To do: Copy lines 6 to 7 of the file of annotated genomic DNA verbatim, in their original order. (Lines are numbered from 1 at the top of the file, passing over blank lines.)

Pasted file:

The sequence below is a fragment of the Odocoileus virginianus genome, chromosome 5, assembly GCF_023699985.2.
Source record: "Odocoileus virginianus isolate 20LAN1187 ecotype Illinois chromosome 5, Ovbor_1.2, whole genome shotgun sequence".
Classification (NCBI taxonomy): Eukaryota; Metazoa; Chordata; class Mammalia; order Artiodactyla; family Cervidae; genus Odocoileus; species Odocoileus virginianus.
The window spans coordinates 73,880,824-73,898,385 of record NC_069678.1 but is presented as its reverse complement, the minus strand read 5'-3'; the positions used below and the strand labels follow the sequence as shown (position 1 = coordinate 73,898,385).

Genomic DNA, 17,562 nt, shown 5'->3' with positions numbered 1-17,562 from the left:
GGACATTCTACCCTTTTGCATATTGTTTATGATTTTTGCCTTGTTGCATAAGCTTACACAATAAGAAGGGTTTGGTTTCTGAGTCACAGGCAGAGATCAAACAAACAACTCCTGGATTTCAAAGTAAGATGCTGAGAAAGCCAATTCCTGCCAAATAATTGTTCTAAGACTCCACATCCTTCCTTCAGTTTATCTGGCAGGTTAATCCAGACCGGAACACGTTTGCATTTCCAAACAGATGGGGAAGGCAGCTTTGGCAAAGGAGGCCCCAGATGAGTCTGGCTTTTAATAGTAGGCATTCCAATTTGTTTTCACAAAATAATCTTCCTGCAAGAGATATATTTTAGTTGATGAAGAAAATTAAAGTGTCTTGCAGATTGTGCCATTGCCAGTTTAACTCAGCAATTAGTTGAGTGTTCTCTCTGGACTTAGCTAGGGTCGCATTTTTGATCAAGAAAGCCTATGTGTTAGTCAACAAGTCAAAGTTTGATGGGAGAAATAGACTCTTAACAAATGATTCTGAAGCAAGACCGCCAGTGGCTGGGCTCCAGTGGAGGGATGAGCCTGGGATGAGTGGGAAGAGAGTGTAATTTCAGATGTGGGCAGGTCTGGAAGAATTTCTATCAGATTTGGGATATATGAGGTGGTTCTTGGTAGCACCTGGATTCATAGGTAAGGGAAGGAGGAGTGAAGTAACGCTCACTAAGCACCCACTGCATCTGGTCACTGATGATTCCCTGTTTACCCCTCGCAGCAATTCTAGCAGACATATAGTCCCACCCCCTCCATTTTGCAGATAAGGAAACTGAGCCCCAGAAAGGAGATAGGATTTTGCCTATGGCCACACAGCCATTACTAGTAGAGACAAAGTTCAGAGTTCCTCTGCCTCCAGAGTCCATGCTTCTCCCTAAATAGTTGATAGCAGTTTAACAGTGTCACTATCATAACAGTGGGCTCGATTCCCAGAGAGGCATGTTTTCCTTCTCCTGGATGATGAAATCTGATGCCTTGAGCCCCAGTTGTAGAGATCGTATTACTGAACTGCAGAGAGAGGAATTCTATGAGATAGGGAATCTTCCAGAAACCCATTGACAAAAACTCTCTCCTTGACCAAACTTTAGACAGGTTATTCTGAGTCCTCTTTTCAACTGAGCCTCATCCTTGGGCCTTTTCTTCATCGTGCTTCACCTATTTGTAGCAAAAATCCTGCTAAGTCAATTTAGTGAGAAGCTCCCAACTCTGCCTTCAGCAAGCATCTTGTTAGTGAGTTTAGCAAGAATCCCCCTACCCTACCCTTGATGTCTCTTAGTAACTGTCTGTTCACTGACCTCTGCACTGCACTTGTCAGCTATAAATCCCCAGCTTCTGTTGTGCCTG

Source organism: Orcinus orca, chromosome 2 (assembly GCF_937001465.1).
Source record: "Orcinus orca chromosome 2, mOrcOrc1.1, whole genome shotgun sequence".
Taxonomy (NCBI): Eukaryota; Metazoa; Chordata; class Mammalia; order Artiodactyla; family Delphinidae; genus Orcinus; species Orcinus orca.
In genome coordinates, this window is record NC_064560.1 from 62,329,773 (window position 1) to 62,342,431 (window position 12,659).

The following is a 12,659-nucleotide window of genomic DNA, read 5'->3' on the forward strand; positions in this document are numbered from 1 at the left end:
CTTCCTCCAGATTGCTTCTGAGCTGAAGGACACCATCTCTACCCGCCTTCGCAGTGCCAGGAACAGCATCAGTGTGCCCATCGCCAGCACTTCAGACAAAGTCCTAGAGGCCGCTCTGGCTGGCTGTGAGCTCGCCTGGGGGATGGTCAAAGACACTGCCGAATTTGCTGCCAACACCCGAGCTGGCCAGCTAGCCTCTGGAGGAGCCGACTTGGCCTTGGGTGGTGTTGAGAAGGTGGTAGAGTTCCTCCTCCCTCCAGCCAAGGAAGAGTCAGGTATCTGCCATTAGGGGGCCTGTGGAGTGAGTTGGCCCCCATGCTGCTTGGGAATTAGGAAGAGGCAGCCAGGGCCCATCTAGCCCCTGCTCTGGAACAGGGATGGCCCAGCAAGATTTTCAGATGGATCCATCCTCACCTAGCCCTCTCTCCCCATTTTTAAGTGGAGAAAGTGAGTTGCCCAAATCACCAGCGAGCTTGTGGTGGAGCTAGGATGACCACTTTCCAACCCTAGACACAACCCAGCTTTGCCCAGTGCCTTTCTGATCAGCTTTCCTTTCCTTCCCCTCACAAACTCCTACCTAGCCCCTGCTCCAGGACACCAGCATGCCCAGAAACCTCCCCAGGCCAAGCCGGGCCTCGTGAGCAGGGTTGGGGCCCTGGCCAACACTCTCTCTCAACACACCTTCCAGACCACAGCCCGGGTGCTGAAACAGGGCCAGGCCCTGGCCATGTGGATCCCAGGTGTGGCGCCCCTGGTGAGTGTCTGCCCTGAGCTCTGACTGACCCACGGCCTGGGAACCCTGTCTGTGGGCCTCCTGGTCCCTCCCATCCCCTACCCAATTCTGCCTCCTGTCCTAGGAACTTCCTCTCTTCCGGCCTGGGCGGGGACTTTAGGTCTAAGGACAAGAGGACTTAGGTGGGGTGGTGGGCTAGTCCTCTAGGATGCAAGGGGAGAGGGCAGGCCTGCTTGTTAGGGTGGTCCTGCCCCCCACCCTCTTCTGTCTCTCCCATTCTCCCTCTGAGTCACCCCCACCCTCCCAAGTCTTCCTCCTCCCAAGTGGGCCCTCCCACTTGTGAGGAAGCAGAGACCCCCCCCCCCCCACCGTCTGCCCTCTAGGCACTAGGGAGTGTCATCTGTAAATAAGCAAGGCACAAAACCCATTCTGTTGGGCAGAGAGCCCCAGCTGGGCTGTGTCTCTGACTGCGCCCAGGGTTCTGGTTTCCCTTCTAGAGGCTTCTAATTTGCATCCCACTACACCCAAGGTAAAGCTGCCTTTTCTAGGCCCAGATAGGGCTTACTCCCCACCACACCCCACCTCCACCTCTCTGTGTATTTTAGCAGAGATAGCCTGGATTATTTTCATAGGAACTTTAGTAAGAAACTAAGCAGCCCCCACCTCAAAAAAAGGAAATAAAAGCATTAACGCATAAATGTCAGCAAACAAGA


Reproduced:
GGACATTCTACCCTTTTGCATATTGTTTATGATTTTTGCCTTGTTGCATAAGCTTACACAATAAGAAGGGTTTGGTTTCTGAGTCACAGGCAGAGATCAAACAAACAACTCCTGGATTTCAAAGTAAGATGCTGAGAAAGCCAATTCCTGCCAAATAATTGTTCTAAGACTCCACATCCTTCCTTCAGTTTATCTGGCAGGTTAATCCAGACCGGAACACGTTTGCATTTCCAAACAGATGGGGAAGGCAGCTTTGGCAAAGGAGGCCCCAGATGAGTCTGGCTTTTAATAGTAGGCATTCCAATTTGTTTTCACAAAATAATCTTCCTGCAAGAGATATATTTTAGTTGATGAAGAAAATTAAAGTGTCTTGCAGATTGTGCCATTGCCAGTTTAACTCAGCAATTAGTTGAGTGTTCTCTCTGGACTTAGCTAGGGTCGCATTTTTGATCAAGAAAGCCTATGTGTTAGTCAACAAGTCAAAGTTTGATGGGAGAAATAGACTCTTAACAAATGATTCTGAAGCAAGACCGCCAGTGGCTGGGCTCCAGTGGAGGGATGAGCCTGGGATGAGTGGGAAGAGAGTGTAATTTCAGATGTGGGCAGGTCTGGAAGAATTTCTATCAGATTTGGGATATATGAGGTGGTTCTTGGTAGCACCTGGATTCATAGGTAAGGGAAGGAGGAGTGAAGTAACGCTCACTAAGCACCCACTGCATCTGGTCACTGATGATTCCCTGTTTACCCCTCGCAGCAATTCTAGCAGACATATAGTCCCACCCCCTCCATTTTGCAGATAAGGAAACTGAGCCCCAGAAAGGAGATAGGATTTTGCCTATGGCCACACAGCCATTACTAGTAGAGACAAAGTTCAGAGTTCCTCTGCCTCCAGAGTCCATGCTTCTCCCTAAATAGTTGATAGCAGTTTAACAGTGTCACTATCATAACAGTGGGCTCGATTCCCAGAGAGGCATGTTTTCCTTCTCCTGGATGATGAAATCTGATGCCTTGAGCCCCAGTTGTAGAGATCGTATTACTGAACTGCAGAGAGAGGAATTCTATGAGATAGGGAATCTTCCAGAAACCCATTGACAAAAACTCTCTCCTTGACCAAACTTTAGACAGGTTATTCTGAGTCCTCTTTTCAACTGAGCCTCATCCTTGGGCCTTTTCTTCATCGTGCTTCACCTATTTGTAGCAAAAATCCTGCTAAGTCAATTTAGTGAGAAGCTCCCAACTCTGCCTTCAGCAAGCATCTTGTTAGTGAGTTTAGCAAGAATCCCCCTACCCTACCCTTGATGTCTCTTAGTAACTGTCTGTTCACTGACCTCTGCACTGCACTTGTCAGCTATAAATCCCCAGCTTCTGTTGTGCCTG

Source organism: Orcinus orca, chromosome 2 (assembly GCF_937001465.1).